Ed by RG Cameron, G Feuer, FA de la Iglesia, 681 pp, ISBN 3 540 60201 1, Berlin: Springer Verlag 1996
The editors of this splendid volume have invited an international array of contributors to cover its 26 chapters on all aspects of hepatotoxicity due to drugs — adverse effects that mimic acute fulminant hepatitis, chronic active hepatitis, cirrhosis and even malignancy. Turn to one of these chapters for an update on molecular aspects of hepatic drug reactions, in vitro models, cytochrome P450, drug-induced cholestasis, choline deficiency, the fatty liver, immune mechanisms, encephalopathy, pregnancy, Reye syndrome, or hepatotoxicity in infants and the elderly; and, of course, for separate information on each individual drug, including one of the most important, alcohol.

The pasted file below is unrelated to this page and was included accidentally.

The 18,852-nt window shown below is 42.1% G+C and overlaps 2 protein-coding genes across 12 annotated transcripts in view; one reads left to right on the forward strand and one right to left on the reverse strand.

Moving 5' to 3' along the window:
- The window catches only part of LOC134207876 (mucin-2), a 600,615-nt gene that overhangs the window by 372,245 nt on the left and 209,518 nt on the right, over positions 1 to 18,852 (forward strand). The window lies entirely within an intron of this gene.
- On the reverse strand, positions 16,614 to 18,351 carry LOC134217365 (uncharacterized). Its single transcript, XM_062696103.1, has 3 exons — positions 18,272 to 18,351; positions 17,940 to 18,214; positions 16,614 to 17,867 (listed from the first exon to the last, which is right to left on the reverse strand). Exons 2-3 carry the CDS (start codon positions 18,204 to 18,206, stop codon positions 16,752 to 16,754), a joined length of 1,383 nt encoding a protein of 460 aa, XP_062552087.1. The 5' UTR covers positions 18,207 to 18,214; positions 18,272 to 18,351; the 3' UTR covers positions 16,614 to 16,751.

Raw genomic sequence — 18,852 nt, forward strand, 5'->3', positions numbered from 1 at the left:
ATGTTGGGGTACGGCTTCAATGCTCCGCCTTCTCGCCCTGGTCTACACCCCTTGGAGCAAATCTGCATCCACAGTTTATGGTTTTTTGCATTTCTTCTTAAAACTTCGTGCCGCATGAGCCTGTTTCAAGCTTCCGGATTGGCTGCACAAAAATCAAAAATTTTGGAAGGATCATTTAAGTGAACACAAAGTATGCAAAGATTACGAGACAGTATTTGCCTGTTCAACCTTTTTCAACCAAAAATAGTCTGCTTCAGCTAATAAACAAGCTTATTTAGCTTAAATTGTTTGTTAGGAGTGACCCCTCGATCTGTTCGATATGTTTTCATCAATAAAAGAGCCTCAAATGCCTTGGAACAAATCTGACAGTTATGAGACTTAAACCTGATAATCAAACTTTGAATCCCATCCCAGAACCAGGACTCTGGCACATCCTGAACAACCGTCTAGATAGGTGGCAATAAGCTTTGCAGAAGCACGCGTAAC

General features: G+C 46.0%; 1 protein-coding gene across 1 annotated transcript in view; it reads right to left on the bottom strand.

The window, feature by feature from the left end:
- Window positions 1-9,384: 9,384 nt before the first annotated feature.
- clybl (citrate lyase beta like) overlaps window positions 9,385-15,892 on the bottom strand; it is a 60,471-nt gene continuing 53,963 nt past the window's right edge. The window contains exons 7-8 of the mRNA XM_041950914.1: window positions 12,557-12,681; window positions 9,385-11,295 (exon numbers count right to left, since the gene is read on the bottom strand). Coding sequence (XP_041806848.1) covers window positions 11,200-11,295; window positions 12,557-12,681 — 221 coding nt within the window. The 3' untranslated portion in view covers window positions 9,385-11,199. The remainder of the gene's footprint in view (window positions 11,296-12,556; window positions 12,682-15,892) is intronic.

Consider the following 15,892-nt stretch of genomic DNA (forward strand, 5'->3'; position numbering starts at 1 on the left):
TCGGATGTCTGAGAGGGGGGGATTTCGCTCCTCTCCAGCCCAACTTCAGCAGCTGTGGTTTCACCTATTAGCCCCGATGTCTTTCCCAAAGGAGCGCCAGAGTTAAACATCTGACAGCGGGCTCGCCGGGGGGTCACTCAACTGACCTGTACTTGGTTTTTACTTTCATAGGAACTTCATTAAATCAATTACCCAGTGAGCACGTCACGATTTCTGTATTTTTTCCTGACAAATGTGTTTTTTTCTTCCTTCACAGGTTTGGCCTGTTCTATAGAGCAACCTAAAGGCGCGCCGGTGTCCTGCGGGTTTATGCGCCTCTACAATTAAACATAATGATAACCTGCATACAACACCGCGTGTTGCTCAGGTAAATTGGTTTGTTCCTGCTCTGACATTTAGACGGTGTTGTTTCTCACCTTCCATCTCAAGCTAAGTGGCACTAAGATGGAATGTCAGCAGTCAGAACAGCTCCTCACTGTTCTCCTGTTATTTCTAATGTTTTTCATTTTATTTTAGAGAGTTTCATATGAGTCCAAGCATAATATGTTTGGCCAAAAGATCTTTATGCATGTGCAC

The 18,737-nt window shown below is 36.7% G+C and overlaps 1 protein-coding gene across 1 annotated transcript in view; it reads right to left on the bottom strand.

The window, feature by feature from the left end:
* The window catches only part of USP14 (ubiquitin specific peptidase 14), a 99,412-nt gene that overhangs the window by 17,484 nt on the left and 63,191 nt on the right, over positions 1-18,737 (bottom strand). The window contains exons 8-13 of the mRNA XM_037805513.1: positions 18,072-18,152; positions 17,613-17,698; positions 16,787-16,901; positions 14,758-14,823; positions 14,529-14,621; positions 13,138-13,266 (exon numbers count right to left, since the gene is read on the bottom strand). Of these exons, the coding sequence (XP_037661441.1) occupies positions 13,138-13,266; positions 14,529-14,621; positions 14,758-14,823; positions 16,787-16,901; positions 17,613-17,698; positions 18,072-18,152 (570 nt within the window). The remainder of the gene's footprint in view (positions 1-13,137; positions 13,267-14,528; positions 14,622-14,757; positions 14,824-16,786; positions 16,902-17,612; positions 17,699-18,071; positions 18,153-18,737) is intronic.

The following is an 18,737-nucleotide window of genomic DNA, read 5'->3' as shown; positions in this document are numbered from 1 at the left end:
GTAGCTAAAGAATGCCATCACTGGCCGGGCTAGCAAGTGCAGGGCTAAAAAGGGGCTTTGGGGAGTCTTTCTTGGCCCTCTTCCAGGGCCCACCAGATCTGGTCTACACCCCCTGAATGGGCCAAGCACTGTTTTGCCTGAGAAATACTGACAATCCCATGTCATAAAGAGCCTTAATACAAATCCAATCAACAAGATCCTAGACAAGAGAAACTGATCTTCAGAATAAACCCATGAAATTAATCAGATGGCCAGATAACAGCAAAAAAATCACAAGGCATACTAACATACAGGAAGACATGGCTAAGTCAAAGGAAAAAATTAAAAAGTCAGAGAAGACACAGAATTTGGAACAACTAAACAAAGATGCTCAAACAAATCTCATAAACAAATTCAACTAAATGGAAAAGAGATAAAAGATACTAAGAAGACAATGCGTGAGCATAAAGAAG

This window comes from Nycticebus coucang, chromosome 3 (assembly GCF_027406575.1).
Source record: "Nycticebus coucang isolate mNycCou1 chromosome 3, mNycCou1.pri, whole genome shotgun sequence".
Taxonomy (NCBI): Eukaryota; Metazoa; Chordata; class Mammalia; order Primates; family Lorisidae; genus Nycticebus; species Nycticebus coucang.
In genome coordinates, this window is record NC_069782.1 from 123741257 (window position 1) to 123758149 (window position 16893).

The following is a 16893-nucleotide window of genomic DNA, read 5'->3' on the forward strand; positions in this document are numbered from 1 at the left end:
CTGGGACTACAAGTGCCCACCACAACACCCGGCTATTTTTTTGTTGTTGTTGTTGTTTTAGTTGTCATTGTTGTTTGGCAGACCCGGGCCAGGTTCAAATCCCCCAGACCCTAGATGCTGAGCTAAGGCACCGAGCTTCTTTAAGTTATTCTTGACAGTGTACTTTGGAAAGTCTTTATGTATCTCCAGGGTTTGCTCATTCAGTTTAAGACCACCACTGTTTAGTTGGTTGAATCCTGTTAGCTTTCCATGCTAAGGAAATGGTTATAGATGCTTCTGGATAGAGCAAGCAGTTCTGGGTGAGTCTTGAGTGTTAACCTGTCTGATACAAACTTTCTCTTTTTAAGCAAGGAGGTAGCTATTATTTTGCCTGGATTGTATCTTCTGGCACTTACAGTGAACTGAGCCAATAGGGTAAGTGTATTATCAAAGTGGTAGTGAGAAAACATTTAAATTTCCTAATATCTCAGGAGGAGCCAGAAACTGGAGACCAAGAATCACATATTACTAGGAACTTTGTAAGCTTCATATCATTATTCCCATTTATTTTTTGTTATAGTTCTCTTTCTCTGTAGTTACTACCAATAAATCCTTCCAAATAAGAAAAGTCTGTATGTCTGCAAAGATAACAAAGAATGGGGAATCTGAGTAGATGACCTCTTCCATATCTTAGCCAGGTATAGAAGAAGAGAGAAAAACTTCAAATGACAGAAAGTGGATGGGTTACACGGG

This new Canadian text naturally invites comparison with an Australian text, Drug-induced Liver Disease, edited by GC Farrell (Churchill Livingstone), published in 1994. They are both very good and equally helpful when asked to solve a laboratory or clinical problem. Australian Ian Mackay contributes the immune mechanisms of drug hepatotoxicity in both books. To his credit they are in many respects different. In the earlier book he mentions the Th1 and Th2 subclasses of CD4 helper T cells. In the new Canadian book he advances his thoughts and forecasts that tipping towards Th1 or Th2 subsets influences the mode of expression of allergies and autoimmune diseases.
Both books will undoubtedly achieve new editions, so that each will leapfrog the other effectively in different segments of the Commonwealth in the long-term future. It is true to say that clinicians and pathologists have combined admirably to cover the whole gamut of adverse reactions in a single volume which is authoritative, academic and readable.